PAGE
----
Then the Pandavas attended the Swayamvara of Drupada princess, Draupadi. The Pandavas, led by Arjuna, were successful at the Swayamvara. With his brothers, he was married to Draupadi, who gave birth to a son, Sutasoma. At a later stage, Bhima also married Valandhara, the daughter of the king of Kasi, and had a son named Sarvada.[8] Among Bhima's three sons, Sarvada did not participate in the Kurukshetra war, Sutasoma was killed by Ashwatthama and Ghatotkacha was killed by Karna.

Conquest for Rajasuya[edit]

Bhima Slays Jarasandha
Bhima sena went on Rajasuyayaga

When Yudhishthira became emperor of Indraprastha he sent his four younger brothers out in different directions to subjugate kingdoms for the Rajasuya sacrifice. Bhima was sent out to the East, since Bhishma thought the easterners were skilled in fighting from the backs of elephants and in fighting with bare arms, he deemed Bhima to be the most ideal person to wage wars in that region.[9] The Mahabharata mentions several kingdoms to the east of Indraprastha which were conquered by Bhima. [10] Key victories include his fights with:

  • Jarasandha of the Magadha empire. This was the most important win, as Jarasandha had several allies in the region, including Shishupala and Bhagadatta. Krishna tricked Jarasandha into having a wrestling bout with Bhima. This was an agonizing battle that stretched for 13 long days. At the end, Bhima broke Jarasandha's backbone with his knee and tore apart his body into two.[11]
  • Dasarnas, where the king called Sudharman with his bare arms fought a fierce battle with Bhima, who later appointed the mighty Sudharman as the first-in-command of his forces.
  • Sishupala of Chedi Kingdom, (who welcomed Bhima and hosted and entertained him for thirty days)
  • Matsya, Maladas and the country called Madahara, Mahidara, and the Somadheyas,Vatsabhumi, and the king of the Bhargas, as also the ruler of the Nishadas and Manimat
  • Southern Mallas and the Bhagauanta mountain.
  • Sarmakas and the Varmakas
King Yudhishthira Performs the Rajasuya Sacrifice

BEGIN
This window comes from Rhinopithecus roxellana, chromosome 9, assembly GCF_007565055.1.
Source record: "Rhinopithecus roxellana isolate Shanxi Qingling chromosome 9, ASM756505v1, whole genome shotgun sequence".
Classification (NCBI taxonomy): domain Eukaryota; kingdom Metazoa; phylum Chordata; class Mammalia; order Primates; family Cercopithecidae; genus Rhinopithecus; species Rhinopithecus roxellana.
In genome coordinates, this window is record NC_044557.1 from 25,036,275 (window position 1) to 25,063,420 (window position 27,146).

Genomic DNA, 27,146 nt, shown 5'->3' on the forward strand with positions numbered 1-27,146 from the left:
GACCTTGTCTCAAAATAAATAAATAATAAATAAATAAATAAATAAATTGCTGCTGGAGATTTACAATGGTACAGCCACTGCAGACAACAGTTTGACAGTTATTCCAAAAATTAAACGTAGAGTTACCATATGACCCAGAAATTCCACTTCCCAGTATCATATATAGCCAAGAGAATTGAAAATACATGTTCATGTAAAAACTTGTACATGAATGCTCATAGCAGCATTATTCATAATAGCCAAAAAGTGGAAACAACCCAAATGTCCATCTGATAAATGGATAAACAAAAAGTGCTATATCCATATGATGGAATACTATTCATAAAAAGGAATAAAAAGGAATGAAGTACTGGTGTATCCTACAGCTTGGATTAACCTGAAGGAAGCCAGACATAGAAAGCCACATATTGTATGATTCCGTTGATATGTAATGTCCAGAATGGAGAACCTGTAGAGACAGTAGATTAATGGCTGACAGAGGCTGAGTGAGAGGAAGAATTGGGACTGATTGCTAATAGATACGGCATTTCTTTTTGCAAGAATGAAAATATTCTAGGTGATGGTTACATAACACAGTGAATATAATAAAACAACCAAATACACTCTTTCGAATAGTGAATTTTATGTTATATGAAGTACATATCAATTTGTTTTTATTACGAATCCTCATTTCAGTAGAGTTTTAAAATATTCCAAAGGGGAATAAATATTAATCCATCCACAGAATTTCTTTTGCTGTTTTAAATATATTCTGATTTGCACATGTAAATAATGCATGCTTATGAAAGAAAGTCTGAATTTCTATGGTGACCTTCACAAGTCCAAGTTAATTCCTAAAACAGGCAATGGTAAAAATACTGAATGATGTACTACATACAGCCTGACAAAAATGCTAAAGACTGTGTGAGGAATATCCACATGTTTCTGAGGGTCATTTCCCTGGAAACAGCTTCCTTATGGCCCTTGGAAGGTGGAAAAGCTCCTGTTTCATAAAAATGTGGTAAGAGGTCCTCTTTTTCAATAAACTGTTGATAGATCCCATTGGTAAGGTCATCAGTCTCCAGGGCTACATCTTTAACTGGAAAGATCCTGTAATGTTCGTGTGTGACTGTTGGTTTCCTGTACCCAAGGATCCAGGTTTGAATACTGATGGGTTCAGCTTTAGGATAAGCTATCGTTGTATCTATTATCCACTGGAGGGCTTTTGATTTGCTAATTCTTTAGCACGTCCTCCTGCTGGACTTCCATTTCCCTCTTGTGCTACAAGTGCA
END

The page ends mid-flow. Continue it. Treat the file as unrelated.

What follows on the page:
Exile[edit]

Pandavas in Exile

After Yudhishthira succumbed to Shakuni's challenge in the game of dice, the Pandavas were forced into exile for 13 years, one of which was in anonymity. The exile period in the forests, saw the Pandavas come face to face with many rakshasas and Bhima played a crucial role in the epic in rescuing his brothers every time.

Slaying Kirmira[edit]

Right at the start of the exile, in the woods of Kamyaka, the Pandavas encountered the demon Kirmira, the brother of Bakasura and a friend of Hidimba. A fierce battle ensued between Bhima and the demon, where the two equally matched fighters hurled rocks and trees at each other. Eventually Bhima emerged victorious.[12]

Searching for Saugandhika flower[edit]

Draupadi showing the flowers to Bhima

Once in Badarikasrama forest, Draupadi scented the Saugandhika flower and was deeply attracted to it. The lotus species was not to be located easily. Bhima went in search of the flower and ended up at Kubera's palace. He was stopped in his tracks by the rakshasas called Krodhavasas, but he defeated them all and reached the lotus pond. He also slew the rakshasa Maniman a wicked demon, who had in the past, incurred a curse from Rishi Agastya by spitting on his head. Being unused to the water of the pond, Bhima fell asleep on its shore. Later the Pandavas arrived with Krishna and Draupadi in search of Bhima. They met Kubera who offered them baskets of Saugandhika lotuses and sent them on their way. Kubera was especially happy, as the slaughter of Maniman had relieved him of the curse too.[13] It was also during this search that Bhima met Hanuman (his brother, as both were Vayu's children) in the forest and sought his blessings.

Killing Jatasura[edit]